Keywords

Chitosan, chitin, tartaric acid cross linked chitosan, reactive oxygen species, chemo hydrothermally treated, copper chitosan

Abstract

Chitosan (CS) is a man-made sugar based biopolymer derived from chitin, the second most abundant natural polymer after cellulose. Chitin is sourced from crustacean species such as shrimps and crabs. The chemical structure of chitin contains N-Acetyl D-glucosamine monomer units which forms CS upon deacetylation. In CS, ?-(1-4) linked D-glucosamine units are randomly distributed. Approximately 75% - 80% sugar units contains primary amine groups in commercially available low molecular weight CS. Biodegradability, low toxicity, mucoadhesive and transfecting properties of CS polymer are attractive for applications as oral and nasal drug delivery systems. Chitosan polymer is water insoluble at neutral pH. To solubilize CS, dilute mineral acid (such as hydrochloric acid and nitric acid) or organic acid (such as acetic acid) is often used. CS contains both hydroxyl and primary amine groups in its structure. In acidic solution, the amine functional groups become protonated (positively charged). Positively charged CS remains stable only in low pH condition due to electrostatic repulsion of charged polymer segments. Therefore, by using a suitable anionic (negatively charged) cross-linker, stable CS particles (such as nanoparticles and microspheres) can be prepared. This is popularly known as ionic gelation method. Extensive studies have been done on the synthesis of drug loaded CS particles where particle integrity is maintained by ionic gelation using tripolyphosphate (TPP, an anionic cross-linker). Drug encapsulated CS-TPP composite particles are shown to maintain biodegradability and biocompatibility. The CS-TPP composite particles exhibits very limited dispersibility at neutral pH conditions specifically in neutral buffered conditions. A number of biomedical applications (including systemic drug formulations) however demands buffer-stable CS composite particles for achieving optimal therapeutic outcome. To overcome the above dispersibility issues, CS polymer and CS particles units have been chemically modified using water soluble motifs (such as water soluble polymer or ligands). This approach is very cumbersome and usually involves multiple purification steps. Chemical modification of natural CS chain introduces risks of compromising biodegradability and biocompatibility. Therefore, there is a strong need for developing a straightforward method of making water soluble CS and CS particles. Chapter 1 of this dissertation presents an overview of the CS polymer, various applications of CS polymers, methods of making CS polymers and CS particles, current limitations of synthesis methods for preparing stable chitosan particles at neutral pH conditions and finally delineates the scope of the proposed research work. Chapter 2 describes development of chemo-hydrothermal synthesis method for producing water soluble CS polymer and water dispersible CS composite particles. In this method, a chemical (depolymerizing agent) is used to treat CS polymer in a hydrothermal (high temperature and high pressure) condition. Two types of depolymerizing agents have been used, an inorganic acid (e.g. hydrochloric acid, HCl) and a bicarboxylic organic acid (e.g. tartaric acid, TA). In both cases, 100% depolymerized CS polymer was obtained. Chemical characteristics of the depolymerized CS were comparable to acid solubilized CS. CS polymer exhibits weak fluorescence. Interestingly, hydrothermally depolymerized CS shows strong fluorescence properties irrespective of the nature of depolymerizing agent used. TA not only depolymerized CS but also formed CS-TA composite particulate structures in solution via self-assembly. The CS-TA composite particles are stable in a wide pH range from 5 to 11. Detailed spectroscopic and microscopic studies have been done to understand the basic mechanism of particle formation and increase in fluorescence properties (i.e. structure-property relationship). Usefulness of CS-TA in solubilizing water-insoluble cargos (such as fluorescein isothiocyanate, FITC) has been demonstrated. Chapter 3 is focused on hydrothermal synthesis of mixed-valence copper (Cu) oxide loaded CS-TA composite particles and their characterization. Crystalline Cu oxide nanoparticles were coated with the CS-TA layer. Water dispersibility of Cu oxide greatly improved upon coating with CS-TA material. To demonstrate catalytic activity of Cu-oxide loaded CS-TA film in sequestering carbon dioxide (CO2), an electrochemical setup was used. Electrochemical reduction of CO2 was successfully demonstrated. It was observed that CS-TA environment not only maintained catalytic properties of Cu oxide but also allowed solution processing of Cu-oxide film onto the electrode surface. Chapter 4 discusses a convenient method of making monodispersed water dispersible Cu loaded chitosan nanoparticles (Cu-CS) using HCl depolymerized CS polymer. The purpose of this study was to investigate if there was any improvement in antibacterial properties of Cu-CS nanoparticles prepared using hydrothermally treated CS polymer. Interestingly, it was observed that the antibacterial efficacy of Cu was not compromised in Cu-CS nanoparticles. Moreover, the materials exhibited improvement in antibacterial efficacy against both Gram-negative and Gram-positive bacteria species. A plausible mechanism has been proposed to explain antibacterial results. Chapter 5 summarizes major findings of this dissertation research and presents future research directions.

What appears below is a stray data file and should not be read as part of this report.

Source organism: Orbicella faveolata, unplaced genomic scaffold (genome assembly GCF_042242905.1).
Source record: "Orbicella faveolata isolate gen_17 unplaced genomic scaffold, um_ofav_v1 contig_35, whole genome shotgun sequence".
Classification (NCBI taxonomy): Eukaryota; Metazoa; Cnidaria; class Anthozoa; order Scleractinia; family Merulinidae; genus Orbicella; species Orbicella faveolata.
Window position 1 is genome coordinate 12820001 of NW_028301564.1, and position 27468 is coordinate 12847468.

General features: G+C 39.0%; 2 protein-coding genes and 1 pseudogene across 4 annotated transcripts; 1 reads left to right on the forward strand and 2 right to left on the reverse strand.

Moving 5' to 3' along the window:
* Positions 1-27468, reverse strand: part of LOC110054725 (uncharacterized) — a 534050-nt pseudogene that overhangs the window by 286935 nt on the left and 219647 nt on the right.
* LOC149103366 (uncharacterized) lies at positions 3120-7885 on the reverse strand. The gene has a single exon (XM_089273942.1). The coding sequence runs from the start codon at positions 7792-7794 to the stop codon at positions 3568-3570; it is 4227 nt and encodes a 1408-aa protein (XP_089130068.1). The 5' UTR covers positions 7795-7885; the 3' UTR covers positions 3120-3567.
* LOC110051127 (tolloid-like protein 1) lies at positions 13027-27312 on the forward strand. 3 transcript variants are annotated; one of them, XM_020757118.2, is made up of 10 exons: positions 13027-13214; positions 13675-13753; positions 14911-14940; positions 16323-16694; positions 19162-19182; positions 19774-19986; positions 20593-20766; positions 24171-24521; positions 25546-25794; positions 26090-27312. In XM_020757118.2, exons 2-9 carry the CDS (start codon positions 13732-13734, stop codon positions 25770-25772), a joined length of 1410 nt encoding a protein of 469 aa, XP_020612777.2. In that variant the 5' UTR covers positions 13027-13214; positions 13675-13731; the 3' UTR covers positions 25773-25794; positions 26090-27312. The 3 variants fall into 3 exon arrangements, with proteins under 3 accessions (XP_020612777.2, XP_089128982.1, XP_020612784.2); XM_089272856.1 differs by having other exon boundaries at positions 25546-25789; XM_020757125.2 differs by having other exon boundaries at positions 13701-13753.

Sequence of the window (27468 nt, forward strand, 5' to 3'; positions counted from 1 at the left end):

Notes

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Graduation Date

2014

Semester

Spring

Advisor

Santra, Swadeshmukul

Degree

Doctor of Philosophy (Ph.D.)

College

College of Sciences

Department

Chemistry

Degree Program

Chemistry

Format

application/pdf

Identifier

CFE0005461

URL

http://purl.fcla.edu/fcla/etd/CFE0005461

Language

English

Release Date

November 2019

Length of Campus-only Access

5 years

Access Status

Doctoral Dissertation (Campus-only Access)

Subjects

Dissertations, Academic -- Sciences; Sciences -- Dissertations, Academic